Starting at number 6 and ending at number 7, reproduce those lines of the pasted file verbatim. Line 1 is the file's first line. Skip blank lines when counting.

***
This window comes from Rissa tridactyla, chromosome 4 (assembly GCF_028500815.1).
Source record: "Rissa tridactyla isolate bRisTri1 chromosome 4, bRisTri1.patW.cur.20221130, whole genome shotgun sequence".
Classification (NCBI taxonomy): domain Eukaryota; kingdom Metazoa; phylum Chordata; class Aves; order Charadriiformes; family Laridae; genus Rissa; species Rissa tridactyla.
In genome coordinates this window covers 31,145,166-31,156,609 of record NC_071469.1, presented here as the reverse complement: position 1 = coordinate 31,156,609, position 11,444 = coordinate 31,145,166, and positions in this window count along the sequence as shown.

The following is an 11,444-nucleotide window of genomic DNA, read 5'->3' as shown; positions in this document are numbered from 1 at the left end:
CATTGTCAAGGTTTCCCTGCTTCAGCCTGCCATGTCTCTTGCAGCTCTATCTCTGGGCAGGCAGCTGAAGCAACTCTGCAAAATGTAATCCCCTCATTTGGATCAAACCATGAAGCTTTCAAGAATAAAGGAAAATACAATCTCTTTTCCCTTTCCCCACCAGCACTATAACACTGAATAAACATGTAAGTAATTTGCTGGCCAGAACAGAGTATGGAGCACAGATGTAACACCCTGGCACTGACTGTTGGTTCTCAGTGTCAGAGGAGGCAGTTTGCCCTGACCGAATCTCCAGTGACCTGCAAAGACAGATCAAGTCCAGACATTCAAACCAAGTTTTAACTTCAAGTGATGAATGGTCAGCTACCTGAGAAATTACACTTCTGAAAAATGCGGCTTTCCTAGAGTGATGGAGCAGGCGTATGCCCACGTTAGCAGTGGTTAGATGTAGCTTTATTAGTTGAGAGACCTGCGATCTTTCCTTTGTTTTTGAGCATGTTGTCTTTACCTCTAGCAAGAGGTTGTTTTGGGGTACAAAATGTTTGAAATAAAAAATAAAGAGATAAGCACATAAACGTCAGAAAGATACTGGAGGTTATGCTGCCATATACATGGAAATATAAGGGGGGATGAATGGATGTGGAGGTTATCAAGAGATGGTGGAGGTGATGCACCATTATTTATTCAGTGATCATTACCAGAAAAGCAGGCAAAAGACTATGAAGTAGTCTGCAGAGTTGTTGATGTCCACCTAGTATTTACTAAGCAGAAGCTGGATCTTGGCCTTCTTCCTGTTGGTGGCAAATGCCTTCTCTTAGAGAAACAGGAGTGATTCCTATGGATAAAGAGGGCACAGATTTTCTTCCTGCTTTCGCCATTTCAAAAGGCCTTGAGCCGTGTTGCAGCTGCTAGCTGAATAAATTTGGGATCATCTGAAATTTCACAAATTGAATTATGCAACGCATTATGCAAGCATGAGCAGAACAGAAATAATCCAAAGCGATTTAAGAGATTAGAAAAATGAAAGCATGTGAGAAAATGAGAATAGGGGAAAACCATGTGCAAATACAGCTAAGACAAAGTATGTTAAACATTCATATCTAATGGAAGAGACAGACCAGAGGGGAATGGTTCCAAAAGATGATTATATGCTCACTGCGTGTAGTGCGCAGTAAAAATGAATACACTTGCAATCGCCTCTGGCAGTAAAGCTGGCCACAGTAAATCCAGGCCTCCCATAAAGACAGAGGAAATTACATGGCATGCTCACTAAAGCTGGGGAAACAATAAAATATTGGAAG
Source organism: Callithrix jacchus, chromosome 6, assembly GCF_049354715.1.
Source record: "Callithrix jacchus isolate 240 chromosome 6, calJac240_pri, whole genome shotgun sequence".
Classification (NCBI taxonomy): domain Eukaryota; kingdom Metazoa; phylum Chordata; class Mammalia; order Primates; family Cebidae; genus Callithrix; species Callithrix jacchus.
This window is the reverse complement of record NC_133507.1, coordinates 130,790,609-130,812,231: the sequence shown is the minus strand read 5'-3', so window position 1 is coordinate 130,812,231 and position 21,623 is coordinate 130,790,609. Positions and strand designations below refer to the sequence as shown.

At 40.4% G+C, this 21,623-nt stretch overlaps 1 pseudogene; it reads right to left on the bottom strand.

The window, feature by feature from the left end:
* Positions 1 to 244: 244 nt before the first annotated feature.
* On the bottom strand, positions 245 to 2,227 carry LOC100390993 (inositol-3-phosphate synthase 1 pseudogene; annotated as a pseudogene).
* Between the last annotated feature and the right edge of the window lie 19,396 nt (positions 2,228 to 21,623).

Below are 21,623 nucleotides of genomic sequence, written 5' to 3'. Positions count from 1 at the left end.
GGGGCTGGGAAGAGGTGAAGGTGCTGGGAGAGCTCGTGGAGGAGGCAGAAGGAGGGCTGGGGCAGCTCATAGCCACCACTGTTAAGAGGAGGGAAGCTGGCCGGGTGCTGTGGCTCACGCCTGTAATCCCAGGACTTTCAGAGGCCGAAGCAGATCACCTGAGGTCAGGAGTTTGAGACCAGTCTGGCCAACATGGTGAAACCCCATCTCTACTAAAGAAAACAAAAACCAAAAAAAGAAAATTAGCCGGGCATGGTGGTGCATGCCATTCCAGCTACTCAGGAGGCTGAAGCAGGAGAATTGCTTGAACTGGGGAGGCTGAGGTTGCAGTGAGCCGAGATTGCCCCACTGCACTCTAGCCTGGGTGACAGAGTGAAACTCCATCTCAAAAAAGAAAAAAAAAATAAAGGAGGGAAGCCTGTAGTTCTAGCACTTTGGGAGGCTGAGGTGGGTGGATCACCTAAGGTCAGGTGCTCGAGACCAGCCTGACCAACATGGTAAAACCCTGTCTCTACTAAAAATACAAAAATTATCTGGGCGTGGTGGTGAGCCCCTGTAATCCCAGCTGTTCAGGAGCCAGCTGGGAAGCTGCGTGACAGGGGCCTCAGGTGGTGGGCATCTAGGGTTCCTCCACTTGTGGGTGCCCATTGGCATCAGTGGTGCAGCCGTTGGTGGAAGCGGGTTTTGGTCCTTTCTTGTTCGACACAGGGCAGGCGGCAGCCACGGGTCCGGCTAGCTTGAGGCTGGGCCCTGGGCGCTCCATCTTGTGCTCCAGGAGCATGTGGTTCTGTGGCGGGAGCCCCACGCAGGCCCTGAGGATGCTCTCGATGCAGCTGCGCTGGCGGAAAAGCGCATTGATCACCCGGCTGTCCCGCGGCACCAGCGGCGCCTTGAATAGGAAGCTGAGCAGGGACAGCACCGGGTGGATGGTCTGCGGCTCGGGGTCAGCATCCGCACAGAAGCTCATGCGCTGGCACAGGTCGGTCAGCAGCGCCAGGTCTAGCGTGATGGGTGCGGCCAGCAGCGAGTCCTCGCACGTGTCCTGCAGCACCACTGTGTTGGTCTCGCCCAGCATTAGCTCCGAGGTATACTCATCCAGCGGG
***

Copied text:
CATTGTCAAGGTTTCCCTGCTTCAGCCTGCCATGTCTCTTGCAGCTCTATCTCTGGGCAGGCAGCTGAAGCAACTCTGCAAAATGTAATCCCCTCATTTGGATCAAACCATGAAGCTTTCAAGAATAAAGGAAAATACAATCTCTTTTCCCTTTCCCCACCAGCACTATAACACTGAATAAACATGTAAGTAATTTGCTGGCCAGAACAGAGTATGGAGCACAGATGTAACACCCTGGCACTGACTGTTGGTTCTCAGTGTCAGAGGAGGCAGTTTGCCCTGACCGAATCTCCAGTGACCTGCAAAGACAGATCAAGTCCAGACATTCAAACCAAGTTTTAACTTCAAGTGATGAATGGTCAGCTACCTGAGAAATTACACTTCTGAAAAATGCGGCTTTCCTAGAGTGATGGAGCAGGCGTATGCCCACGTTAGCAGTGGTTAGATGTAGCTTTATTAGTTGAGAGACCTGCGATCTTTCCTTTGTTTTTGAGCATGTTGTCTTTACCTCTAGCAAGAGGTTGTTTTGGGGTACAAAATGTTTGAAATAAAAAATAAAGAGATAAGCACATAAACGTCAGAAAGATACTGGAGGTTATGCTGCCATATACATGGAAATATAAGGGGGGATGAATGGATGTGGAGGTTATCAAGAGATGGTGGAGGTGATGCACCATTATTTATTCAGTGATCATTACCAGAAAAGCAGGCAAAAGACTATGAAGTAGTCTGCAGAGTTGTTGATGTCCACCTAGTATTTACTAAGCAGAAGCTGGATCTTGGCCTTCTTCCTGTTGGTGGCAAATGCCTTCTCTTAGAGAAACAGGAGTGATTCCTATGGATAAAGAGGGCACAGATTTTCTTCCTGCTTTCGCCATTTCAAAAGGCCTTGAGCCGTGTTGCAGCTGCTAGCTGAATAAATTTGGGATCATCTGAAATTTCACAAATTGAATTATGCAACGCATTATGCAAGCATGAGCAGAACAGAAATAATCCAAAGCGATTTAAGAGATTAGAAAAATGAAAGCATGTGAGAAAATGAGAATAGGGGAAAACCATGTGCAAATACAGCTAAGACAAAGTATGTTAAACATTCATATCTAATGGAAGAGACAGACCAGAGGGGAATGGTTCCAAAAGATGATTATATGCTCACTGCGTGTAGTGCGCAGTAAAAATGAATACACTTGCAATCGCCTCTGGCAGTAAAGCTGGCCACAGTAAATCCAGGCCTCCCATAAAGACAGAGGAAATTACATGGCATGCTCACTAAAGCTGGGGAAACAATAAAATATTGGAAG
Source organism: Callithrix jacchus, chromosome 6, assembly GCF_049354715.1.